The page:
With the support of this analysis, we will increase the effectiveness of our nature conservation efforts. We will also carefully monitor the effects of the measures we take. SCA's initiative for biodiversity conservation

Has SCA conducted any analysis of physical climate risks to which the forest holding is exposed?

We have conducted such an analysis. The risks to which our forests are exposed are fire, wind, drought and more favorable conditions for such pests as insects, fungi and ungulates. Forestry is also subject to the short-term risks of ground frost, with the restrictions that this can entail, and drought, which could impact the conditions for soil scarification and planting. A changed climate will probably also yield benefits, such as an extended vegetation season and the resulting higher growth.

Many of the risks are offset by active forest management. Vigorous and flourishing forest better counteracts such risks as wind, fungi and insects. Fire can be prevented by good planning, reconnaissance and preparedness for rapid and early fire-fighting efforts.

What proportion of your forest land holding do you set aside for nature conservation?

8% of SCA’s productive forest land area is set aside from forestry in our ecological landscape plans. A further 5% of the productive forest land area is managed using alternative methods to create habitats for sensitive animal and plant species. 13-14% of the harvested area is exempt from forestry in the form of various types of conservation – groups of trees, buffer zones, etc.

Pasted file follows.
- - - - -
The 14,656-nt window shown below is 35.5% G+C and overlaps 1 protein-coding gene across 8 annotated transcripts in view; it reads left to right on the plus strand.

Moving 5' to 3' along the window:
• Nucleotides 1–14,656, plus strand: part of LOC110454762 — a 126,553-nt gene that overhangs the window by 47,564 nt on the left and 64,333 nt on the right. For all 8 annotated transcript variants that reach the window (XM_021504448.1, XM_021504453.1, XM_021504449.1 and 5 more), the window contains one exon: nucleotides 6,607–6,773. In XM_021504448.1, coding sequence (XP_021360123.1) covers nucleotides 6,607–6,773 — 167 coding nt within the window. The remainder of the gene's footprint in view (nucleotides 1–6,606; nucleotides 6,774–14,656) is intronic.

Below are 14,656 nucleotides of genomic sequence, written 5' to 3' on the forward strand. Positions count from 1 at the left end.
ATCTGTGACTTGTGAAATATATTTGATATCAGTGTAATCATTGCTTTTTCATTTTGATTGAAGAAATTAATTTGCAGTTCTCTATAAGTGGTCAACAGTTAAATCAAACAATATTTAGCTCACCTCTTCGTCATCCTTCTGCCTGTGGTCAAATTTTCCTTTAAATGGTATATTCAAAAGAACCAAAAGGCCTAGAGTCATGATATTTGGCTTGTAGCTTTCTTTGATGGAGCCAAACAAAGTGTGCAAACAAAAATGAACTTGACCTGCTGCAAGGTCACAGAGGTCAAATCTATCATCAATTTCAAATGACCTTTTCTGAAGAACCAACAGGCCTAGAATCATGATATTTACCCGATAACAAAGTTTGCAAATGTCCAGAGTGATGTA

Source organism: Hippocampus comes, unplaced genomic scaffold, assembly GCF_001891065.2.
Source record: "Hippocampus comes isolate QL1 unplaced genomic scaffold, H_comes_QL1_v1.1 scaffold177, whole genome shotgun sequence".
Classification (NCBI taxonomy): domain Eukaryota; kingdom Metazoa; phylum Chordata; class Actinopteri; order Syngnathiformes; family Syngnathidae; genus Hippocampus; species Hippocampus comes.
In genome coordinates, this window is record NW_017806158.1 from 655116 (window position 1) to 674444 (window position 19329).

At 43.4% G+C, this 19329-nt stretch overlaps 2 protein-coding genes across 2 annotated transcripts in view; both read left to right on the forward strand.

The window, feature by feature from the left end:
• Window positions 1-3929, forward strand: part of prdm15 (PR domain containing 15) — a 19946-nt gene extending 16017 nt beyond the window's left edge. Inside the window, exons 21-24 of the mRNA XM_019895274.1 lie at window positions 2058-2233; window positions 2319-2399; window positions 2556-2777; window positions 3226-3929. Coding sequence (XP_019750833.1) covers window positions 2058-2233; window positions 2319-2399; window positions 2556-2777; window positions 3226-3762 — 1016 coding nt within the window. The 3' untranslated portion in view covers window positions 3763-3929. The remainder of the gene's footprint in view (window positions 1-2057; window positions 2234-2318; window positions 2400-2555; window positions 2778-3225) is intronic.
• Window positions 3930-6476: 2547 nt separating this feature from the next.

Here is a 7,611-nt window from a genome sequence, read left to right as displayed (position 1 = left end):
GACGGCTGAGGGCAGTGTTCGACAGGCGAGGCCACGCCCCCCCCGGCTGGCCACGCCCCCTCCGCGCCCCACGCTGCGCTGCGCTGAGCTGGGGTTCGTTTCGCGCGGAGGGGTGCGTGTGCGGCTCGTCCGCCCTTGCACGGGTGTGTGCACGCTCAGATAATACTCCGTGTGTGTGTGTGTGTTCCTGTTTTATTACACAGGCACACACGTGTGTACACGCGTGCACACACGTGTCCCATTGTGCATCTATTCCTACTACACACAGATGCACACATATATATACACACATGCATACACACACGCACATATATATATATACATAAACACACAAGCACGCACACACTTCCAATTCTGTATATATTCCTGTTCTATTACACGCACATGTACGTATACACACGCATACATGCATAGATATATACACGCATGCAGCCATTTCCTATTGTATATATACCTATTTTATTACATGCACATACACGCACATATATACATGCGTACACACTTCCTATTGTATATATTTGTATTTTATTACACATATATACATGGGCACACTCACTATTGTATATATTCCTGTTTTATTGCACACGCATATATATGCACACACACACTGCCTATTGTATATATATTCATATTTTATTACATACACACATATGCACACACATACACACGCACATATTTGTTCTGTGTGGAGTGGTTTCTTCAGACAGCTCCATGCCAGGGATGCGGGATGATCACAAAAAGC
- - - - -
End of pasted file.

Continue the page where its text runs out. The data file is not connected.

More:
Have you conducted an audit of the number of red-listed species on your land?

We have conducted an analysis of the biodiversity in our forests and established that about 200 species are disadvantaged by forest management using a normal level of nature conservation. This primarily involves insects, wood-decay fungi, mosses and lichen. We have identified the habitat requirements of these species and are now planning our forest management to ensure that these habitats continue to be available in the forest landscape in the future. This includes forest with certain natural values being set aside from forestry, as well as active measures required for species that need, for example, burnt wood or old, dying deciduous trees. Further information on our initiative to protect biodiversity in the forest can be found here.